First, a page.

Are bonds a wise addition to your retirement planning strategy? Learn the ins and outs in this blog series.
This post is the third in a series of posts assessing how American retirement investors should think about risks in the bond market, particularly in light of recent news. You can click here for the first post on default risk and here for the second, regarding interest-rate risk.
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A ton of pixels have been spilled in recent months regarding bond market liquidity—the ease with which bonds can be converted to cash without greatly affecting the price. It has received so much coverage one financial writer, Bloomberg’s Matt Levine, has jokingly devoted a section of his daily news roundup to it under the sub-heading, “People Are Worried about Bond Market Liquidity.” Now, most of the concerns publicly stem around this as a systemic risk to the financial system—and are overblown—but there is a takeaway here for people creating their retirement planning strategy anyway.
All these headlines could beneficially start a conversation between you and your retirement planning adviser about the liquidity of your bond investments. Many bonds simply do not trade like stocks, and the more exotic you get in the fixed income market, the more risk you take that you can’t quickly and easily redeem without taking a big haircut.
The Type of Bond Can Affect Retirement Planning
As with so many aspects of the bond market we’ve discussed in this series, the type of bond matters a heck of a lot here. Treasury bonds are about as liquid as an investment comes. If these are in your portfolio, you needn’t worry much about your ability to sell them. (You can worry about other things, like interest-rate risk and the concern your return may not keep pace with inflation.) They trade nearly every second of the day and have a vast pool of potential buyers. Liquidity is a key positive feature of Treasurys, one reason global central banks hold them in droves.
But after Treasurys, things get a little dodgier. There are literally millions of unique bond issues globally, and not all of them trade frequently. Getting pricing information on these bonds is not as simple as going to Google Finance and punching in a ticker. Many times, you’d need to call your financial professional, who would in turn have to place a couple of phone calls or access a specialized computer system showing current bids for the bond.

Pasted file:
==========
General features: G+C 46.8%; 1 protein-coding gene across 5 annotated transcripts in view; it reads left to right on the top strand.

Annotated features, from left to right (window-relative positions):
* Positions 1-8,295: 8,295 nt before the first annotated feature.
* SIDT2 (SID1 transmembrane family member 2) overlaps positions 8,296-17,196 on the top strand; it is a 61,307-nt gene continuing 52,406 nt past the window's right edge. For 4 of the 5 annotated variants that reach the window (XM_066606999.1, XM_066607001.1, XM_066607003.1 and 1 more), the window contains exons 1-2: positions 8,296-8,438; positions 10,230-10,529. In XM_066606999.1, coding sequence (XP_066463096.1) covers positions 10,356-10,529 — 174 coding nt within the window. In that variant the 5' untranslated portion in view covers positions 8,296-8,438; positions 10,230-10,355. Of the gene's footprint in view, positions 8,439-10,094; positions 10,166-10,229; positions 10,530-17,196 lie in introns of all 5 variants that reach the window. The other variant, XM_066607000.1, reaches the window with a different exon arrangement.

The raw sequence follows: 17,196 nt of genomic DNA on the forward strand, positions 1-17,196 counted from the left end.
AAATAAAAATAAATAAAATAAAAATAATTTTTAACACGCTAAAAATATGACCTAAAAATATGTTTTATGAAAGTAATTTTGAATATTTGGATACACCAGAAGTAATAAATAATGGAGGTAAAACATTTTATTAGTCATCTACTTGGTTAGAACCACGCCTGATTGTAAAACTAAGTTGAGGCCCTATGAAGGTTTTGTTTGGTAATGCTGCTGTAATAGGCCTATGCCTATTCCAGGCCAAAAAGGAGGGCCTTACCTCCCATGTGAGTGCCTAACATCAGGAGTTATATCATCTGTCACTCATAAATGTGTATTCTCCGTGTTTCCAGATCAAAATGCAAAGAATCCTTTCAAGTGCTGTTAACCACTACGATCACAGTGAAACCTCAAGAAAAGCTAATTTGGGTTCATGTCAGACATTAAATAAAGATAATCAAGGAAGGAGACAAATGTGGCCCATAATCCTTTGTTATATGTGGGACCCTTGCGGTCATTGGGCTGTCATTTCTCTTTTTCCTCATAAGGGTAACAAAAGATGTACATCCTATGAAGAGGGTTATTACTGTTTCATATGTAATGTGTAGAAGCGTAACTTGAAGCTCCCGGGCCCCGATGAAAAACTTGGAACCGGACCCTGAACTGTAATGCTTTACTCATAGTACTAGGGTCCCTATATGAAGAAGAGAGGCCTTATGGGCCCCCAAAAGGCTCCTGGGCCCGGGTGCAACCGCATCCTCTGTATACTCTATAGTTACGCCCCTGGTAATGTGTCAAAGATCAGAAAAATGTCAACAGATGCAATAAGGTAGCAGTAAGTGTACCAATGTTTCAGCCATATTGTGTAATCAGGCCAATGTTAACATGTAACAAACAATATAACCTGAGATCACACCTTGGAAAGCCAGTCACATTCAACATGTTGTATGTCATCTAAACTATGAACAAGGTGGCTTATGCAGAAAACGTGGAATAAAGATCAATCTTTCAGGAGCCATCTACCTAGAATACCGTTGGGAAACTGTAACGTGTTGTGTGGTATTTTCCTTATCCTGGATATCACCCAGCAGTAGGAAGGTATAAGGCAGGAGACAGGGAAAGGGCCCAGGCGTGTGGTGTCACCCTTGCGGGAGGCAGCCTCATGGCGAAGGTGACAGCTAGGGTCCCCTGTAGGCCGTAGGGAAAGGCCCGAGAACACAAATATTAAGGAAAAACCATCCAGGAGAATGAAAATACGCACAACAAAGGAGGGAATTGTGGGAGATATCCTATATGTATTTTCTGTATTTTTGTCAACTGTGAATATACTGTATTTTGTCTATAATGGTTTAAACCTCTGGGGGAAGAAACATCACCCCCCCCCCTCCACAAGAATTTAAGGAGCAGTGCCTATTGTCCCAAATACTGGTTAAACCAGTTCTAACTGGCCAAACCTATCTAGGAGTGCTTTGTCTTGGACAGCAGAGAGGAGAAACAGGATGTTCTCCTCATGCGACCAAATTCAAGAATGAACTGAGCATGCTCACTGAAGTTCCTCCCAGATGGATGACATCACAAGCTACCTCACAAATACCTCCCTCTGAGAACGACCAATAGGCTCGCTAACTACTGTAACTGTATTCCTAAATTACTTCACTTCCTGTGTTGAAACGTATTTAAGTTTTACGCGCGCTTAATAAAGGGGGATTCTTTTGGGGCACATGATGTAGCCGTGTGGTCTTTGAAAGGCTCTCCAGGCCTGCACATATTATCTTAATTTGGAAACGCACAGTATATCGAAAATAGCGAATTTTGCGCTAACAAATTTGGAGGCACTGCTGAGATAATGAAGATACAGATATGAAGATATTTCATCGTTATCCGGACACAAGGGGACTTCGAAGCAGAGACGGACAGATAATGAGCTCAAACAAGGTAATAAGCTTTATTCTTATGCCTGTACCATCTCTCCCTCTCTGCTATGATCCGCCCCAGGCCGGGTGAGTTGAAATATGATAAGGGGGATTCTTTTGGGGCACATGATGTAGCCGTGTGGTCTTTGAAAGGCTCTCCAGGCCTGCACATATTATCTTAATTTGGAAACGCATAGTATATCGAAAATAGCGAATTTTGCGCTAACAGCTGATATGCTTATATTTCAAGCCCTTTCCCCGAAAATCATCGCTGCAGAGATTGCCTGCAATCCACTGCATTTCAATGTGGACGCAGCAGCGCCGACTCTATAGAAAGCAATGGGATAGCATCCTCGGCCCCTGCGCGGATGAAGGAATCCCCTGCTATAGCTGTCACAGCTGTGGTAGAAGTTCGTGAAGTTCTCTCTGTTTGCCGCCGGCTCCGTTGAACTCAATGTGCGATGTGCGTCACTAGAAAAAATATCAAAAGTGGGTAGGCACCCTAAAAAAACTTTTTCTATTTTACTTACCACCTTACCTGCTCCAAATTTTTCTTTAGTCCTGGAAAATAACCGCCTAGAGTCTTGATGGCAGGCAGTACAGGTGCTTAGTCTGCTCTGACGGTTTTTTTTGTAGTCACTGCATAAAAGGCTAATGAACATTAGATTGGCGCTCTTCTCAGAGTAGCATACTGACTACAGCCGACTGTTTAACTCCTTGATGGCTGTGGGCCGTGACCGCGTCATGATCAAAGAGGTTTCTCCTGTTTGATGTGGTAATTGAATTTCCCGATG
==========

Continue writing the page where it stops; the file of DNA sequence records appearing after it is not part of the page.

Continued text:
Municipal bonds range widely in liquidity, and if you are a heavy buyer of munis to fund your retirement, you should be apprised of their liquidity up front.
- Investment-grade corporates trade more, and some of these are even exchange-listed, but they are still not as liquid as Treasurys or stocks.
- High-yield corporate debt, considering the higher risk, tends to have fewer buyers and trade less than investment-grade bonds.
- Distressed debt may rarely trade. Some of these issues go long, long stretches without changing hands. If you own such bonds and want to liquidate, the price you receive is likely a question mark until the buyer is actually found.
Beware of Frozen Assets in Your Retirement Planning
You might think this is all an esoteric, theoretical question, but it has practical applicability. For example, investors in the Third Avenue Focused Credit Fund—a distressed debt mutual fund—just found out the hard way on December 10 that these bonds aren’t liquid. The fund froze redemptions.
This isn’t unique, either. In the period preceding the 2007-2008 Global Financial Crisis, quite a few retirement investors bought Auction-Rate Preferred Securities from banks, a type of bond they were told had cash-like liquidity features with higher returns. That statement should have sent off alarm bells, as it is impossible in efficient markets. But for many, it didn’t. When the financial crisis hit, the market for these products dried up near totally. Some retirement investors had their funds locked up for months, if not years. Liquidity matters.
Are Bonds Safe for Retirement Planning?
At the outset of this series , we reminded retirement planning investors that thinking bonds are “safe investments” is just buying into Wall Street’s fairy tales. There are no safe investments. Everything has risks. For this reason, you must diversify.
Yes, this means in bonds, too. Many bond investors eschew diversification, thinking it’s unnecessary. Balderdash. If you are investing in bonds, having big, concentrated positions in a few is a mistake. And remember: one issuer (company, municipality, etc.) can issue multiple different tranches of debt. This may or may not defray default risk. While bond funds offer immediate diversification by issuer, it’s up to you or your adviser to spread them across various types of bonds to defray higher-level risks. Failure to do so can over-expose you to some type of risk—liquidity risk, default risk, interest rate risk or other.
With that in mind, ask your retirement planning professional:
- How many different bond positions am I invested in? Are they from the same issuer or different ones?
- If they are from the same issuer, would the bonds be treated the same or differently in the event of default?
- What percentage of your assets are tied up in debt from each issuer?
- If you own bond funds, do the holdings overlap by issuer type?
- Ask your adviser how quickly he or she could convert your bonds to cash, in the event that was necessary?